A Better Alternative to the Horseshoe Bay/Langdale Ferry

FerMap.jpg (26081 bytes)There are many good and obvious reasons why bridges are built to replace ferries. Looking around the planet, one can see that some nations (in Europe and the Far East ) are building phenomenal bridges to streamline their transportation systems, and these projects reflect positively on their societies. These beautiful structures are, to many people, destinations in themselves. Advances in technology and construction materials are making possible longer bridge spans than ever before.

The usual mode of transportation to and from the Sunshine Coast is by BC Ferries. This ferry service comes at a high cost to our environment, not to mention the ever-increasing fares and the inconvenience factor for people who need to use this service. Following are some points to highlight why this particular ferry run should be replaced with a fixed link. Reducing carbon emissions is a principle we can agree on… Here we have an opportunity to not only reduce pollution, but vastly improve transportation to Vancouver Island and the Sunshine Coast, and make better use of the Sea to Sky Highway, that has recently undergone an costly upgrade just to facilitate a two week event in 2010.

Ferries vs. Road Access, a Comparison addressing Pollution

Let’s look at the numbers:
The Queen of Surrey Ferry burns approx. 1300 liters of diesel fuel for each one-way trip between Langdale and Horseshoe Bay. At maximum capacity (362 vehicles onboard) that amounts to 3.6 liters per vehicle. 3.6 liters of fuel is equal to 40 kilometers of road travel for the average vehicle. (average midsize car burns 9 liters per 100 km). If a road connection was made across Anvil Island (see attached illustrations) the approximate distance would be 40 kilometers by road between Langdale and Horseshoe Bay. The numbers would indicate that, when running at 100% capacity the ferry fuel use is equal to what 362 vehicles would use traveling 40 KM.

But the Sunshine Coast Ferry runs on average at 44% of vehicle capacity: In 2007 the Ferries that service the Sunshine Coast made a total of 6600 trips and carried 1,062,900 vehicles and 2,516,000 passengers. That is an average of 161 vehicles per trip…which equals 8 liters per vehicle transported by ferry. And that’s more than twice the fuel a car would consume traveling by road.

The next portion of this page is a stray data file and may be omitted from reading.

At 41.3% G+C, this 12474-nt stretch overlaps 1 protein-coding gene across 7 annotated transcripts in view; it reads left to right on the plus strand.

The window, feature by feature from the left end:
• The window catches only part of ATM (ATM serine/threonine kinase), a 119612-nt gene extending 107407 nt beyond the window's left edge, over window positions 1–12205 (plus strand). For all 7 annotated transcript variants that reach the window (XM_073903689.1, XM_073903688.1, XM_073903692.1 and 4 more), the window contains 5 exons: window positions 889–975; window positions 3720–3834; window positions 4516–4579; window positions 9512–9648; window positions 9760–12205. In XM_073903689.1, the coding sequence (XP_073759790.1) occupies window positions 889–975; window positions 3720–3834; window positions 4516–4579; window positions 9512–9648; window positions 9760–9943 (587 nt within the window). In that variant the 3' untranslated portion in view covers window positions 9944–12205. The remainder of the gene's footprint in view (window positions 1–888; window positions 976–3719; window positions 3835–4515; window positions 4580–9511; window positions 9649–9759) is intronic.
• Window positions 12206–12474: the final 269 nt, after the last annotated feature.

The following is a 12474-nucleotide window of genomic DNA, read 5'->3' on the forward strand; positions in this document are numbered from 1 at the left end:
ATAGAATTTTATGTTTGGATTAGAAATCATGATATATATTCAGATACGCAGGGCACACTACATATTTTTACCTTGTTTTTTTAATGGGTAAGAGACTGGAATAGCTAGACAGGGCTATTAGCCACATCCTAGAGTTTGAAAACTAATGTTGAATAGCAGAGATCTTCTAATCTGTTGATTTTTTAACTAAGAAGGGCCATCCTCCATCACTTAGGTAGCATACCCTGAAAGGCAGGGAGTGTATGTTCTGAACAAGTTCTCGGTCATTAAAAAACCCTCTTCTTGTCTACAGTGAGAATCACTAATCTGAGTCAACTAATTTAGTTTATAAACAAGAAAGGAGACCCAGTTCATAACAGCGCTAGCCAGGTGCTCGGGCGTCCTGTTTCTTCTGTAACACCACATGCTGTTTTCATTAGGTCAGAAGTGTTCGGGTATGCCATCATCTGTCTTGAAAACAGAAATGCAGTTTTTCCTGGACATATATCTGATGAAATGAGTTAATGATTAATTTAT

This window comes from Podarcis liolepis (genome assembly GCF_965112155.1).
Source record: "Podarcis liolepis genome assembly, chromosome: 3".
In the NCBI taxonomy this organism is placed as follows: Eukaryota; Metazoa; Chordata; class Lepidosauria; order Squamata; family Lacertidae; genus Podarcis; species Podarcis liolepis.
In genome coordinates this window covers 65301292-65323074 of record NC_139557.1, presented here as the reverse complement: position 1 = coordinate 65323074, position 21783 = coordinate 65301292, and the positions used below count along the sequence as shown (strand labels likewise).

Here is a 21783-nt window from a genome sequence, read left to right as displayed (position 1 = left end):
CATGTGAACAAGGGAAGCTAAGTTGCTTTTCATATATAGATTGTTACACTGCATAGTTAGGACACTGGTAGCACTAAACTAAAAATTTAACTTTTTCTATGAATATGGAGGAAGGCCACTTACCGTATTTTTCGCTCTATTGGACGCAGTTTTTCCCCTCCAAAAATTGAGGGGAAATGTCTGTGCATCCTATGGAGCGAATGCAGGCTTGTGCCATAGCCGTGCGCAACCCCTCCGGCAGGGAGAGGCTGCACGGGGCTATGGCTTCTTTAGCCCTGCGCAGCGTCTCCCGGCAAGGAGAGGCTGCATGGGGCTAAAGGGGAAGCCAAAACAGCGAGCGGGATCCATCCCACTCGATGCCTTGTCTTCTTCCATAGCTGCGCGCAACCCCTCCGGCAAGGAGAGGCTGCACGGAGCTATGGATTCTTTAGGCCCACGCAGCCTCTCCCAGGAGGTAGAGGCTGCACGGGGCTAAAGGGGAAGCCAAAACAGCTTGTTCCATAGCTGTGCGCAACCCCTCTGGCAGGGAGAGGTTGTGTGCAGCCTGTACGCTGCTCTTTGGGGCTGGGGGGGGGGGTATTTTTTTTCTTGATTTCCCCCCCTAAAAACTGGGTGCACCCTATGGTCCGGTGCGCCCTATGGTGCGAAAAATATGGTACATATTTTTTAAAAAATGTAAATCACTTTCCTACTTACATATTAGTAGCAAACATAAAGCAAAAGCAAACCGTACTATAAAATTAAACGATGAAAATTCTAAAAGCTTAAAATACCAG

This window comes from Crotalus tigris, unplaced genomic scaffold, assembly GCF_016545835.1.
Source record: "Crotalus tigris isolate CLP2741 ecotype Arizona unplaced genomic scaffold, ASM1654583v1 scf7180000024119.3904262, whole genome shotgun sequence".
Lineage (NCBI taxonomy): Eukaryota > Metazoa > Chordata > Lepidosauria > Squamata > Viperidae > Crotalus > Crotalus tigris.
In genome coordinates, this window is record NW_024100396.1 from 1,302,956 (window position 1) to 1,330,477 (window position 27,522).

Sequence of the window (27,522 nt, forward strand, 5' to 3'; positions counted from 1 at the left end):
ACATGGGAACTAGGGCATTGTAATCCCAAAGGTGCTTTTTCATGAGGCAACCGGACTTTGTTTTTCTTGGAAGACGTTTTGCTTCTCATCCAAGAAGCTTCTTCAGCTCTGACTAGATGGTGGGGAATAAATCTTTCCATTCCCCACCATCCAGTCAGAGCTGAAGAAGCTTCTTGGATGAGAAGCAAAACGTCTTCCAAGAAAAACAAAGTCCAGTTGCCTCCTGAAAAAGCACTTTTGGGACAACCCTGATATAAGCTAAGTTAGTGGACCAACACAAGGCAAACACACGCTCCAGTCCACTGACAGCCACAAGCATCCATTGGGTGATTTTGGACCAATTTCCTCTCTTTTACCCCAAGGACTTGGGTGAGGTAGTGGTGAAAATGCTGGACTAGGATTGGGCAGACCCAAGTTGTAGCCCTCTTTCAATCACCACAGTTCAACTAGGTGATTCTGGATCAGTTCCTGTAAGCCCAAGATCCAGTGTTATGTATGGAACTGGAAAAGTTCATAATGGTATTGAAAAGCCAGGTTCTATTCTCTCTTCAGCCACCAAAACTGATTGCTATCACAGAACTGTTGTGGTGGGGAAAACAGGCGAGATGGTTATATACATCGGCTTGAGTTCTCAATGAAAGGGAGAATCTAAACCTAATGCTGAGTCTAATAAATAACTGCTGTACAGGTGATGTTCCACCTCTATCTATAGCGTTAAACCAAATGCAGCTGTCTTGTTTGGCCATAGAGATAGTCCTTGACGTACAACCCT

And what’s worse, marine engines have significantly higher rates of pollution than auto engines (as there have been significant improvements made to automobile engine emissions over the past decades, while marine engines have not kept pace) By implementing a fixed link we conserve over 4.5 million liters of fuel each year (not counting fuel used at the terminals) and better still: we reduce carbon emission and improve the health of the Planet.

Bridge Illustration

Extending the Trans Canada Highway to the Sunshine Coast  and  linking to the Sea to Sky Highway would be of great benefit to everyone.  Anvil Island could be the cross-over point with two bridges and one tunnel (that would provide construction material for the project). Each span would be about 1.7 km in length.  The Sunshine Coast ferry can then be used for Vancouver Island service (Langdale to Nanaimo).   Travelers from the north and east would then have a choice between Fraser Valley Trans-Canada route or the shorter Highway 99 (Sea to Sky) route through Cache Creek, Lilloette and Whistler. Travellers can choose between a 100 minute ferry run to Nanaimo or an 80 minute ferry run from the Langdale terminal. 

                               
Some of the advantages of a road connection are:

  1. Much less carbon and sulphur emission than ferries, a positive measure towards a cleaner environment with less global warming

  2. Reduction in fuel consumption (at today’s prices that’s a savings of about $6 million/year)

  3. Less crowding at Horseshoe Bay Terminal

  4. Shorter ferry route to Vancouver Island from Langdale (and with a shorter crossing, less pollution and less fuel expense) 

  5. No wasted time waiting at ferry terminals (this can amount to say one-half hour wait per vehicle multiplied by 1,050,000 vehicles carried last year = 502,500 hours, and that is 57 years of wasted time every year sitting in a ferry parking lot.

  6. Fewer large scale accidents (BC Ferries do not have a good record here)

  7. Emergency Vehicles and others will have 24-7 access to the Lower Mainland.

  1. Employment opportunity for local construction crews to build the new route.

  2. Bridges require less maintenance, do not pollute, and unlike ferry boats, rarely need to do be replaced.

  3. Bridges are usually attractive, a delight to both residents and visitors!

 

Disadvantages?

  1.  None apparent .

This is obviously not meant to be an engineering analysis, rather a simple observation. Much of this information has been extracted from public sources.

If you wish to print this article out it is available in high quality PDF format with illustrations.

Hal Lindhagen    604-885-6275